Just because a target’s too easy doesn’t mean it won’t make a satisfying meal.

Take turkeys, or the holiday they stand for. In Larissa FastHorse’s “The Thanksgiving Play,” which opened on Monday at Playwrights Horizons, the familiar, whitewashed story of Pilgrims and Native Americans chowing down together gets a delicious roasting from expert farceurs.

But Thanksgiving is not the only object of the satire, and to the extent the play sometimes seems to miss its mark, it’s because the mark keeps moving.

Clearly, Ms. FastHorse, a member of the Sicangu Lakota nation of South Dakota, is aiming for a takedown of American mythology — white American mythology, that is. The national narcissism, bordering on sociopathy, that could turn theft and genocide into a feel-good feast is her play’s point of entry.

Also in her sights: cursory diversity initiatives that despite their good intentions impede real progress, particularly in the theater.

Of course, theater artists have long been treasured as juicy quarry for satire, with or without the politics. And the four who are gathered in “The Thanksgiving Play” are woeful even in the annals of backstage comedies like “The Producers,” “Noises Off” and “Stage Kiss.”

Logan (Jennifer Bareilles) is a drama teacher hoping to “devise” the best and most culturally sensitive elementary school Thanksgiving pageant ever, one that will honor Native American Heritage Month as well.

She’s also trying to restore her reputation after a recent production of “The Iceman Cometh” led 300 parents to sign a petition calling for her firing.

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Assisting her is her boyfriend, Jaxton (Greg Keller), an actor, yoga dude and “vegan ally” whose gift to Logan on the first day of rehearsal is a Mason jar “made with recycled glass from broken windows in housing projects.” Also contributing is Caden (Jeffrey Bean), a third-grade teacher and frustrated playwright who suggests they open with a scene set 4,000 years ago.

Noting that all three of them are white — and mindful of the terms of her Go! Girls! Scholastic Leadership Mentorship grant — Logan has hired a genuine Los Angeles actor, Alicia, to “lift up” the Native American point of view. But Alicia (Margo Seibert) is more of a multipurpose “super-flexible” ethnic type than an actual indigenous person. Still, having been the third Jasmine understudy in “Aladdin” at Disneyland, she doesn’t see what all the fuss is about.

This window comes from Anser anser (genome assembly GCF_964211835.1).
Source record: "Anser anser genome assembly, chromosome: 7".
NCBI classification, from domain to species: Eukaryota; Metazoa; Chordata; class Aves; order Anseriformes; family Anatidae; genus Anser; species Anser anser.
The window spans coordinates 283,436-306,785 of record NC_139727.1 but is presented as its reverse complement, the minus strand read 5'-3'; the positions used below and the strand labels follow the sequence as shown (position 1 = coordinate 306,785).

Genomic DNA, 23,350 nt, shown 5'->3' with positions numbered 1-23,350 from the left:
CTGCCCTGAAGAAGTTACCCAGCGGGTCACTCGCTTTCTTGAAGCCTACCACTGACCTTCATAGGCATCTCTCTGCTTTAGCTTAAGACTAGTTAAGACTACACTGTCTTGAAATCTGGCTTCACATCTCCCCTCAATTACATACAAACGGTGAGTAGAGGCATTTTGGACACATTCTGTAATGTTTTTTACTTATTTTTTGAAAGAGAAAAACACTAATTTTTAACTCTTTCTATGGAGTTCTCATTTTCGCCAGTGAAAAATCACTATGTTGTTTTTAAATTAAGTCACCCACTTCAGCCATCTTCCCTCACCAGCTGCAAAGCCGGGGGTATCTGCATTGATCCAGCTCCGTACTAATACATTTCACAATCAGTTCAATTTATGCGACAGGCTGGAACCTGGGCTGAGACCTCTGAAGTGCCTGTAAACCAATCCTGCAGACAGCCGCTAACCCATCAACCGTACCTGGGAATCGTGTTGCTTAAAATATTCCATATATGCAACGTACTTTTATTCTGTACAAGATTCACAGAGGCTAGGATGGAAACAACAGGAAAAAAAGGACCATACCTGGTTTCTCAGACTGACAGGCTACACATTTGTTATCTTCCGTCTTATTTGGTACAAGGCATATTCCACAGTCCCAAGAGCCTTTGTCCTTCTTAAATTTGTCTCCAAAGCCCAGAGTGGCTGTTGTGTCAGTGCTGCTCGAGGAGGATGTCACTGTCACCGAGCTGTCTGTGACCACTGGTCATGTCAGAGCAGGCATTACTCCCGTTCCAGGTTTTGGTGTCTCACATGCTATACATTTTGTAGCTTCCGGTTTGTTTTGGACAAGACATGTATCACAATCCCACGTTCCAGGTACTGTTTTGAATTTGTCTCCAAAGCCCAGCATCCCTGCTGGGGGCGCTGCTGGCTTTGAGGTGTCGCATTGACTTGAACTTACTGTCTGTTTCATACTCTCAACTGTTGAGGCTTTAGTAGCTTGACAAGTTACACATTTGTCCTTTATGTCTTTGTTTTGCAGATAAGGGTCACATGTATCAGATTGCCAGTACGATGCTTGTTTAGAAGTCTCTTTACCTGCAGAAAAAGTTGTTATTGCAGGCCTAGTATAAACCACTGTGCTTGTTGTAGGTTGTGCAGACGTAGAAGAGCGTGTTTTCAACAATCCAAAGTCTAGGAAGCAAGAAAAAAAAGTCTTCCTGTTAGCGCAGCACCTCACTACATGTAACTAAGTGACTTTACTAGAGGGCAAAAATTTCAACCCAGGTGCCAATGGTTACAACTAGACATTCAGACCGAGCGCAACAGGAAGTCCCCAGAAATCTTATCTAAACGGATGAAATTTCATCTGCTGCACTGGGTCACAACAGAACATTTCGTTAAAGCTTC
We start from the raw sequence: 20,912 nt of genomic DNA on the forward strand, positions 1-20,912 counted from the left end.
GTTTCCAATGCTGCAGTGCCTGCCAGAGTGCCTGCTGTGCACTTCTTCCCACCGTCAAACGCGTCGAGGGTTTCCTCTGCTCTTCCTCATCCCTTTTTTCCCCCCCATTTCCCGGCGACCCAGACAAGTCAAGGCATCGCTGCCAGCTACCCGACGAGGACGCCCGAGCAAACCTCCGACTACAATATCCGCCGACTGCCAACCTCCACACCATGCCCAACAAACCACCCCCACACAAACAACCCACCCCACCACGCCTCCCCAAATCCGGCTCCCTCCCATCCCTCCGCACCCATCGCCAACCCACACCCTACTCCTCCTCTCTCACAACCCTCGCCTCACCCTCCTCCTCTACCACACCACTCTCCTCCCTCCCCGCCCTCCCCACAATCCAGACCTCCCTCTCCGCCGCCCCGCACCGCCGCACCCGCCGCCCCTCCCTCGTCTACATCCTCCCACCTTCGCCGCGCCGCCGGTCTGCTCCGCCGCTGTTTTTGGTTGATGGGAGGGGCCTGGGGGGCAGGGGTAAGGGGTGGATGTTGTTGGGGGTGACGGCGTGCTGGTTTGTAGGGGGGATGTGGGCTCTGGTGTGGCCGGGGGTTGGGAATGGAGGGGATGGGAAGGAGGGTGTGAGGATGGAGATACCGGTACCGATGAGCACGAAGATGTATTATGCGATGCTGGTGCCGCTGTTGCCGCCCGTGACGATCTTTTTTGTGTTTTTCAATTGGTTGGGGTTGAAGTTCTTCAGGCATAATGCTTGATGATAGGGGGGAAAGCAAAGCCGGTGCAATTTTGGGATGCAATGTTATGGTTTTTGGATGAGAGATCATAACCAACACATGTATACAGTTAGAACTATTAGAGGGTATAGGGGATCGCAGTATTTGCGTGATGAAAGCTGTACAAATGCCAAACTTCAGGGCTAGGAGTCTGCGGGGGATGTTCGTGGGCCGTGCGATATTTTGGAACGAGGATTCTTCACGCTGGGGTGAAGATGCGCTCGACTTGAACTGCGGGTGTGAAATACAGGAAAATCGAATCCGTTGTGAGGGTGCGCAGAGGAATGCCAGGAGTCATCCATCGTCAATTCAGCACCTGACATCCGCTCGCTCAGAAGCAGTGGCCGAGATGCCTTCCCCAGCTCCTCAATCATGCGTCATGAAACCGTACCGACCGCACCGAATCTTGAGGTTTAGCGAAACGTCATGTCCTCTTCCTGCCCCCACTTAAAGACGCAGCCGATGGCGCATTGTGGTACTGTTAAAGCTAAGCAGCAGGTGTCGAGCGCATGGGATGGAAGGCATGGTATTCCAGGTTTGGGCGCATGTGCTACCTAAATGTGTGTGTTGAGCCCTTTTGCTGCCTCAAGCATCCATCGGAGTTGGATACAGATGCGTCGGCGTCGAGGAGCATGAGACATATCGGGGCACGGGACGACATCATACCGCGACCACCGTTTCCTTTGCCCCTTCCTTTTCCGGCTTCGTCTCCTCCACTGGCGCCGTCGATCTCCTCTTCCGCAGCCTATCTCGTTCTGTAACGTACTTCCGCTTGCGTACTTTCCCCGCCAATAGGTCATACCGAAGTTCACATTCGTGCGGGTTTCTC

“Is Lumière a real candlestick?” she asks.

While processing that — and trying to deal with the effect the bubble-headed Alicia has on the men — Logan has to figure out whether it’s possible to create a Thanksgiving pageant sensitive to Native American concerns with no Native Americans in the room. After a series of tortured mental exercises, including improv sessions in a “world of yes,” she ends up reaching the illogical logical conclusion that the only way to honor the erasure of indigenous peoples is by erasing them again.

That isn’t as much of an exaggeration as it seems. The renowned Quebec theater director Robert Lepage was recently criticized for “Kanata,” a work about Indigenous Canadians that somehow neglected to include any. And Ms. FastHorse says that the main obstacle she faces in having her plays about Native Americans produced is that companies find them “uncastable.”

“The Thanksgiving Play” is a clever workaround, written to be performed by an all-white cast and thus to make hay of an absence that would otherwise be a liability. Or perhaps what it means to make is mincemeat: The ridiculous agonizing of the four “teaching artists” produces brutal laughs at the expense of well-meaning liberals who conceal ordinary prejudice under the mask of “performative wokeness.” They want to help but in their fear of offending are the least helpful of all.

That this aspect of the satire works as well as it does is a credit to the swift pacing of Moritz von Stuelpnagel’s production and the acuity of his casting. Mr. Keller, whose résumé is filled with slackers, bros and skeeves, concocts in Jaxton an artisanal blend of all three: sincere insincerity served in a Mason jar. Ms. Bareilles and Mr. Bean are both expert in letting their characters’ inner turmoil — exactly what they most hide — leak out.

But oddly it is Ms. Seibert as the dim Alicia, content to be pretty and confident in her shallow ambition, who delivers the deepest characterization. She may not really understand why a Native American is different from a candlestick, but she’s ready to act any scene put before her, especially if she gets to cry.

The problem for “The Thanksgiving Play” is that, in splitting its satirical attention, it shortchanges the nominal subject. Though the one-note wrangling of the teaching artists is amusing, the absence of characters who could meaningfully oppose their dead-end liberal agenda leaves a hole at the heart of the story. I sometimes had the sour feeling I get when watching hidden-camera videos of people behaving badly; a little goes a long way. Here, a lot goes too far.

That was Ms. FastHorse’s dramaturgical trade-off. And, by the way, there’s a lot of inside-theater comedy here, including jokes about dramaturges that may sail past civilians. It’s only when the play, in a series of skits between scenes, takes off its gloves and aims squarely at its real subject — racism — that the comedy becomes something more salient, if unfunny.

These skits are selections from actual lesson plans and Pinterest boards posted by teachers to share ideas for classroom Thanksgiving activities. They include potted history and offensive ditties and, in one case, a suggestion to split the pupils into Pilgrims and Indians “so the Indians can practice sharing.”

Satire doesn’t get much richer than that.

The Thanksgiving Play

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Follow Jesse Green on Twitter: @JesseKGreen.

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